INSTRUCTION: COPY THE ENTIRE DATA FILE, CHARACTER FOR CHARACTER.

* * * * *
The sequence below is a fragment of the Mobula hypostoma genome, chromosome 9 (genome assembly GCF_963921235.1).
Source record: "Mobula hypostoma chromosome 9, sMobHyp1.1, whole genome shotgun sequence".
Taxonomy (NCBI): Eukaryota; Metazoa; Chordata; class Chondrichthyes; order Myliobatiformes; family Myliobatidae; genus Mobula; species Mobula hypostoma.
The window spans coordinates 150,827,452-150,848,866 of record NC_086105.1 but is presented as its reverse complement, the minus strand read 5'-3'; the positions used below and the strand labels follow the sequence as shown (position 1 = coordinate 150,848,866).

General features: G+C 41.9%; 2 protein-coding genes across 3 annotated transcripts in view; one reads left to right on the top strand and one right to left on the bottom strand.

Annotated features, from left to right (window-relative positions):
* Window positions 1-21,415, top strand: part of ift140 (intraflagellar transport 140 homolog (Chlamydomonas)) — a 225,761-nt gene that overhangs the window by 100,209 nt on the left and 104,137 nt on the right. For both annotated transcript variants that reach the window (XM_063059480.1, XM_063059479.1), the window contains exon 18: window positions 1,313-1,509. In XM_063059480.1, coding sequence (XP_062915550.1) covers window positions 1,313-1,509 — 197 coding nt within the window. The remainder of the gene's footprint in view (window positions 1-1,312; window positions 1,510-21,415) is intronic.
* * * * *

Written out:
The sequence below is a fragment of the Mobula hypostoma genome, chromosome 9 (genome assembly GCF_963921235.1).
Source record: "Mobula hypostoma chromosome 9, sMobHyp1.1, whole genome shotgun sequence".
Taxonomy (NCBI): Eukaryota; Metazoa; Chordata; class Chondrichthyes; order Myliobatiformes; family Myliobatidae; genus Mobula; species Mobula hypostoma.
The window spans coordinates 150,827,452-150,848,866 of record NC_086105.1 but is presented as its reverse complement, the minus strand read 5'-3'; the positions used below and the strand labels follow the sequence as shown (position 1 = coordinate 150,848,866).

General features: G+C 41.9%; 2 protein-coding genes across 3 annotated transcripts in view; one reads left to right on the top strand and one right to left on the bottom strand.

Annotated features, from left to right (window-relative positions):
* Window positions 1-21,415, top strand: part of ift140 (intraflagellar transport 140 homolog (Chlamydomonas)) — a 225,761-nt gene that overhangs the window by 100,209 nt on the left and 104,137 nt on the right. For both annotated transcript variants that reach the window (XM_063059480.1, XM_063059479.1), the window contains exon 18: window positions 1,313-1,509. In XM_063059480.1, coding sequence (XP_062915550.1) covers window positions 1,313-1,509 — 197 coding nt within the window. The remainder of the gene's footprint in view (window positions 1-1,312; window positions 1,510-21,415) is intronic.